Author Topic: Why I no longer hate the Grateful Dead after watching Long Strange Trip  (Read 213 times)

mostlymeat

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Movie Review: Long Strange Trip (2017)

A band from Palo Alto trips their way into inventing jam-bandism and a laughably moronic rock and roll cult.

This fantastic 4 hour documentary about the Grateful Dead began streaming at midnight on Friday, so I dutifully began watching it at 12:01. Ever since devoting my late teens to this band I have been searching for a reason why. I've since filed '87-'89 away as "wasted years" and often wonder "what could have been" if I hadn't been driving around with the great mass of unwashed tramps and transients just hoping to hear another great version of "Truckin'", but answers have always eluded me.

After revisting album after album and watching countless other docs and youtubes on this band, Long Strange Trip finally puts it in a perspective I can understand, and for perhaps the first time relieves my shame as it spells out exactly why a young person might get swept up in the hoopla. For one thing, the movie only uses the best of the band's music (which I would generously measure as 2 to 5% of their total output). Jerry sang in tune maybe 10% of the time? And Bob's voice is maybe only slightly more interesting than listening to your accountant sing, but I guess if you play music constantly for 30 years there is 4 hours worth that is very good, and they did a great job digging it up for this movie.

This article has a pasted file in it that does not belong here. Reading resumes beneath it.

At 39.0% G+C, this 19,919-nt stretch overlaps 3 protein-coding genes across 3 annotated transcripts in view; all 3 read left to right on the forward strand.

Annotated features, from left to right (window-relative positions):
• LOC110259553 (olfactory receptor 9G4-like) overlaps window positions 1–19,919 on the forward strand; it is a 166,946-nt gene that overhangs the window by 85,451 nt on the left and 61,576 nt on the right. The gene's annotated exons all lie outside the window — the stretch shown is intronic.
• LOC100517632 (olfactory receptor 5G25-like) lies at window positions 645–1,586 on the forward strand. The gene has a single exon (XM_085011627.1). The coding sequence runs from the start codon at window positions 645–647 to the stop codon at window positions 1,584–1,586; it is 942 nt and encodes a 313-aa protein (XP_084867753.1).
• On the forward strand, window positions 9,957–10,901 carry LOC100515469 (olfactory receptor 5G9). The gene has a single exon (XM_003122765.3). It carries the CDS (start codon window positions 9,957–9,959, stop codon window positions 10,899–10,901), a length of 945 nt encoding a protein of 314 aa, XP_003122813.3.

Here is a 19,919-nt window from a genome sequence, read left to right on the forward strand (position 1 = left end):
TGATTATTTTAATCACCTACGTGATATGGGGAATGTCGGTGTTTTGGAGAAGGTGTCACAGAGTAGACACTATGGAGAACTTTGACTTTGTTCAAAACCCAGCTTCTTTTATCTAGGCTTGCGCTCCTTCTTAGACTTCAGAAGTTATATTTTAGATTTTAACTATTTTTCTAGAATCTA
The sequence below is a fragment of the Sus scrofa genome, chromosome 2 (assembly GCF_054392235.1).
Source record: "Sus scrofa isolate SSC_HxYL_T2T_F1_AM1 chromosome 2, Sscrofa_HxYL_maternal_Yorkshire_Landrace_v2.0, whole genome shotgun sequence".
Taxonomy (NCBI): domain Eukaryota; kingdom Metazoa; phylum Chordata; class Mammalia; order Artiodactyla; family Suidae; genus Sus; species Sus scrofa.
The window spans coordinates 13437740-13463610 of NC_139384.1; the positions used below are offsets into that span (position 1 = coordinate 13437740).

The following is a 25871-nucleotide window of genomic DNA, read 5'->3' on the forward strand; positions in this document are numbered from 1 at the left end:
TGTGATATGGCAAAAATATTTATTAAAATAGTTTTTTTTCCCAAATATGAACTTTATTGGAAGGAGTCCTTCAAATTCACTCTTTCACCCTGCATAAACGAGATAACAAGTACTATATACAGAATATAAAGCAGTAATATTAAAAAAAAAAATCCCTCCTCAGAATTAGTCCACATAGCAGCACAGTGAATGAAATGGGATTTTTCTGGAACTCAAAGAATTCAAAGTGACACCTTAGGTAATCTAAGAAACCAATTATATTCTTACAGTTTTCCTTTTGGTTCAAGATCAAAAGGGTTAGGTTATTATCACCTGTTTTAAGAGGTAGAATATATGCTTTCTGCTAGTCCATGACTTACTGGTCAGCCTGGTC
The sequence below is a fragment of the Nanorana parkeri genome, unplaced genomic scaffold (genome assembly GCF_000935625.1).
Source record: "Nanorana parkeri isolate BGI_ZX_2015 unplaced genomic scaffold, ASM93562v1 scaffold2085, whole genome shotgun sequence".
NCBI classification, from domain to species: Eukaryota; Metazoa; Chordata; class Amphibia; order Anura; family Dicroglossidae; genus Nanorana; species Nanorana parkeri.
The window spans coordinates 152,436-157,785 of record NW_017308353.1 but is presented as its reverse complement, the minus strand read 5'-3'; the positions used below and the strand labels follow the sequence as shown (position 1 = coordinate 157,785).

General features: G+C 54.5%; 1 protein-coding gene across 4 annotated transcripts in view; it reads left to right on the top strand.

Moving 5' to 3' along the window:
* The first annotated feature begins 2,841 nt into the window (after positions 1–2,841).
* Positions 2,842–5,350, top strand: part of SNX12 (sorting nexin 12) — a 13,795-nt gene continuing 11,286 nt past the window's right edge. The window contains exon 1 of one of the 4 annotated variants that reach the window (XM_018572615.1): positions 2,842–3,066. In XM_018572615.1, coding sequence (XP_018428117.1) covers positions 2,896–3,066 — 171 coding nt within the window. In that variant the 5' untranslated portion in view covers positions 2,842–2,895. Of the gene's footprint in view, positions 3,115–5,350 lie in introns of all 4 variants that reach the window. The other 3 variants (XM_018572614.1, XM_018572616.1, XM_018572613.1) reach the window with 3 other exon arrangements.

Secondly, the film puts the cult of the deadheads in the context of a feel-good counterculture, which in the '80s was hard to come by. Watching the footage from those years, I remembered that their was no access to youtubes, or news, or any information - if all you had was a copy of Working Man's Dead, some creepy skeleton imagery, and a handful of drugs, who wouldn't want to climb on board?

Unforunately the movie only barely mentions one of the most interesting characters in the Grateful Dead story: Owsley "Bear" Stanley, the genius who financed the band in the early days thanks to his lucrative LSD manufacturing business. If I had my druthers they would make an episodic TV show based on the band when they lived in Watts, when Bear made LSD in the attic and they tripped 24-7 in the riot-ravaged Los Angeles neighborhood. Imagine the hi-jinks!

Check it out if you are into naked hippies, local television news through the ages, or re-framing all of the ideas you have about your own childhood.

buffcoat

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Owsley Stanley, forever etched in (terrible?) marble as Steely Dan's Kid Charlemagne.

I understand where you're coming from about the Grateful Dead. I feel the same about KISS (when I was 12-15) and, er, Ayn Rand for about two weeks freshman year of college.
I really don't appreciate your sarcastic, anti-comedy tone, Bro!

 

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